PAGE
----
Takeda Castle Ruins – The Floating Castle of Japan

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By Cher

Tucked away in the mountains of Hyogo Prefecture lies the mystical Takeda Castle Ruins, an iconic Japanese landmark that appears to float on clouds. With its breathtaking scenery and rich history, Takeda Castle captivates all who visit.

Takeda Castle Ruins Overview

Takeda Castle Ruins (竹田城跡) is located in Asago City in Hyogo Prefecture, about 70km north of Himeji. The ruins sit 353 meters above sea level on Mount Kojo. Sometimes referred to as “Japan’s Machu Picchu,” the castle is famous for seeming to float above a sea of clouds on autumn mornings.

Takeda Castle was originally built in 1441 during Japan’s Muromachi period. It played a strategic role along the highway connecting Tanba and Inaba Provinces. The castle was built to protect the nearby Ikuno silver mine and guard Harima Province from invasion.

Over its history, Takeda Castle was controlled by various clans before being conquered by Toyotomi Hideyoshi in the late 1500s. It was abandoned after the decisive Battle of Sekigahara in 1600. Over time, the buildings deteriorated, leaving only stone walls and foundations. The ruins were restored in the 1970s and opened to the public.

Takeda Castle Ruins

Visiting Takeda Castle Ruins

The best times to visit are autumn and early winter, especially October and November. During this season, early morning mist settles around the mountain top ruins, creating the impression of a floating castle. Photographers flock to the site to capture this rare natural phenomenon.

The castle ruins are about a 40-minute hike up a steep mountain trail from Takeda Station. The train station is located on the JR Bantan Line, about 90 minutes north of Himeji. Visitors can also take a bus or taxi up the mountain.

Within the castle grounds, ruins of stone walls, moats, and building foundations allow visitors to imagine the castle layout. The grounds offer panoramic views of the surrounding mountains and city below. A walking path guides visitors through the site.

Witness the Floating Castle

The famous views of the floating castle are from the Ritsuunkyo observatory on the opposite mountainside. Photographers perch on the observation decks waiting for the perfect shot. The lower decks are just steps from the parking lot. However, the best views are from Viewpoints 1 and 2, reachable after a 10-40 minute hike up the trail.

At Ritsuunkyo, aim to arrive before sunrise, ideally between 6:00-6:30am. This is when fog conditions are best for viewing the floating castle. Admission to Ritsuunkyo is 300 yen.

Alternatively, head to the castle ruins to watch the clouds roll in. The ruins open as early as 4:00 a.m. during peak season. It’s best to arrive right at opening to secure a spot. You can watch the sunrise and illuminated stone walls emerge from the fog from various lookout points within the castle grounds.

Plan Your Visit

Visiting Takeda Castle requires more planning than a typical sightseeing destination. Here are some tips:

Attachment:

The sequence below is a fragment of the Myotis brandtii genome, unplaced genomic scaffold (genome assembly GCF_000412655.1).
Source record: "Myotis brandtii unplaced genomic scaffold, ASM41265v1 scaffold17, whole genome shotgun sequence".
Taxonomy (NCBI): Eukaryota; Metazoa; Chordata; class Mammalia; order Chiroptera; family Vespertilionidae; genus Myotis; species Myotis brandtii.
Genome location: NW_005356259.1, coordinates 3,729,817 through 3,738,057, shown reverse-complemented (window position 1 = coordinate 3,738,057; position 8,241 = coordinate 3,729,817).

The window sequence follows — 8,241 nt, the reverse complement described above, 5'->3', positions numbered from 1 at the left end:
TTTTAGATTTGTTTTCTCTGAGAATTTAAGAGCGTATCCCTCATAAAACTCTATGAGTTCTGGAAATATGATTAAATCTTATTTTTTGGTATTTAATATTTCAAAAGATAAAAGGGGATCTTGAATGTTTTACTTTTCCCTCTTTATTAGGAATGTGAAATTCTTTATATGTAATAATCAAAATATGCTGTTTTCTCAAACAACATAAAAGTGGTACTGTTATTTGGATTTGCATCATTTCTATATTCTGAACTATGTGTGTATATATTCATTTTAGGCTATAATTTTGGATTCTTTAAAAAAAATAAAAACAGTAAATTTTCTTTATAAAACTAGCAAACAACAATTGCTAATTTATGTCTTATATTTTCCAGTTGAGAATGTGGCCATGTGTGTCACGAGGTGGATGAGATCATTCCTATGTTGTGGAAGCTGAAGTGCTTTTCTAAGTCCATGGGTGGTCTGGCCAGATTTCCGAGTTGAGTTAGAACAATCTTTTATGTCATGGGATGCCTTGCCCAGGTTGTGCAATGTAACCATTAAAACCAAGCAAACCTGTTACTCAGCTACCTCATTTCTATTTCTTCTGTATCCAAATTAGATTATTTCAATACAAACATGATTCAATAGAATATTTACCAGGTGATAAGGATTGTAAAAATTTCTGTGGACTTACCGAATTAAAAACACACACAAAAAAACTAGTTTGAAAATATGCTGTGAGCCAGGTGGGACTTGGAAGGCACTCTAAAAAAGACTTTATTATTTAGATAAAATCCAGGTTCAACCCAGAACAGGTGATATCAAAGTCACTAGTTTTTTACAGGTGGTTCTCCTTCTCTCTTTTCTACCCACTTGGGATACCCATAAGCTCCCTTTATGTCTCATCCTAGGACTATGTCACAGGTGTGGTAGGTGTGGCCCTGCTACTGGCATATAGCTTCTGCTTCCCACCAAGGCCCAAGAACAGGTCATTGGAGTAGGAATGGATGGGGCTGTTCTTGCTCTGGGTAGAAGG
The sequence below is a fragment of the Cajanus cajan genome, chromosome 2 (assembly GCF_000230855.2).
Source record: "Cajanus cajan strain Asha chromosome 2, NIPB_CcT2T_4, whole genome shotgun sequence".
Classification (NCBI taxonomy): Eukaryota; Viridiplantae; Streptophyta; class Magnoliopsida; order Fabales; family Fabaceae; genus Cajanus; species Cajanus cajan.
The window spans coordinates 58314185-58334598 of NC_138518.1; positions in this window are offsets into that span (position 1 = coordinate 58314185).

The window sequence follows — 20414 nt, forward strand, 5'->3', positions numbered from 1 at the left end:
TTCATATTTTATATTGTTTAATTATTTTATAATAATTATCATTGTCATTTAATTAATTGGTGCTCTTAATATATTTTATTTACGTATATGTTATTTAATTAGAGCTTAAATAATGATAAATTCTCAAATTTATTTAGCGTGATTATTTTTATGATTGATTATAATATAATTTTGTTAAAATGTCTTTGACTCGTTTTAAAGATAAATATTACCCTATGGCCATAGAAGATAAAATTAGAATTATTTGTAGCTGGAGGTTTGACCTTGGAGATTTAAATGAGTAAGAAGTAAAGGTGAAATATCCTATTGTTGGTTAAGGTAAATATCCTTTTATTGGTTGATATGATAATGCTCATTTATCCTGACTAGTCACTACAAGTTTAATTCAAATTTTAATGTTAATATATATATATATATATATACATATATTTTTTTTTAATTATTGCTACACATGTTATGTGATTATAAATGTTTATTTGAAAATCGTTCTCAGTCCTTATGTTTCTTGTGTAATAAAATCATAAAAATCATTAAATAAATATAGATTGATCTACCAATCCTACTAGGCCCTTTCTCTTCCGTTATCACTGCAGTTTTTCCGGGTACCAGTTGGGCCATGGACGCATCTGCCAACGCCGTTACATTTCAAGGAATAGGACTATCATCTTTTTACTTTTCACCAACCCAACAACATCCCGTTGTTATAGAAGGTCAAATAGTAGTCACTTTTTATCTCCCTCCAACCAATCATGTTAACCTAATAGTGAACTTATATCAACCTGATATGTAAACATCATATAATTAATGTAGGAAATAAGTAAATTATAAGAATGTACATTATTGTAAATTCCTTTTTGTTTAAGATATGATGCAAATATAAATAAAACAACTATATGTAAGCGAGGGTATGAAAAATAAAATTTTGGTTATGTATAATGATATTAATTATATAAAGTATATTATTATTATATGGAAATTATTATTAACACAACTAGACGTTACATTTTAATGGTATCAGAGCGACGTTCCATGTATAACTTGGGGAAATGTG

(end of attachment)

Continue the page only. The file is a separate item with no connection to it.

• Time your visit – The floating castle can only be seen around sunrise on autumn mornings when weather conditions are right. Fog typically lasts from dawn until 8:00 a.m.
  • Check the forecast – Clear, sunny weather is needed for fog to develop overnight. Avoid visiting on rainy, overcast, or windy days.
  • Go early – To catch the floating castle views, arrive before sunrise. This often means a very early start to your day.
  • Dress warmly – October and November mornings can be very chilly, especially at higher elevations. Dress in layers.
  • Be prepared to wait – You may have to wait over an hour for ideal fog conditions. Bring snacks and hot drinks to stay comfortable.
  • Visit on a weekday – Avoid crowds by planning your trip on a Tuesday, Wednesday or Thursday rather than weekends.
  • Have backup plans – There’s no guarantee you’ll see the famous views. Have other activities planned in case the weather doesn’t cooperate.

Accessing Takeda Castle Ruins

Since Takeda Castle is quite remote, getting there requires planning. Here are some options for transportation:

Train – Take the JR Bantan Line from Himeji to Takeda Station at the base of the mountain.

Bus – Tenku buses run from Takeda Station to the castle ruins from spring to fall.

Taxi – A taxi from Takeda Station takes about 15 minutes and costs around 2000 yen.

Car – Free parking is available at lots around town. Buses or hiking trails lead up to the ruins.

On Foot – It’s possible to hike all the way from Takeda Station to the ruins in around 40 minutes. The trail is quite steep.

History of Takeda Castle

Takeda Castle has a long, dramatic history intertwined with Japan’s tumultuous Sengoku period. Here are some key events:

  • 1441 – Takeda Castle constructed on orders of Otagaki Mitsukage, a Yamana clan retainer
  • 1468 – Otagaki leads Yamana forces to victory over the Hosokawa clan from Takeda Castle
  • 1576 – Castle falls to Toyotomi Hideyoshi as he unifies Japan
  • 1600 – Takeda forces fight against Tokugawa clan at Battle of Sekigahara, then abandon the castle
  • 1600s-1900s – Castle deteriorates after abandonment
  • 1970s-80s – Takeda Castle ruins excavated and restored
  • 1991 – Site opens to the public as a National Historic Site

Visiting Takeda Castle Ruins is like taking a step back in time. Walking among the weathered stone walls, you can vividly imagine the castle’s glorious past and fierce battles that took place. This magical destination is a must-see for any visitor to Japan.

If you love the majestic ruins of Takeda Castle, be sure to also visit the historic Takamatsu Castle in Kagawa Prefecture, another atmospheric Japanese castle location that offers beautiful scenery and insight into the country’s feudal past.

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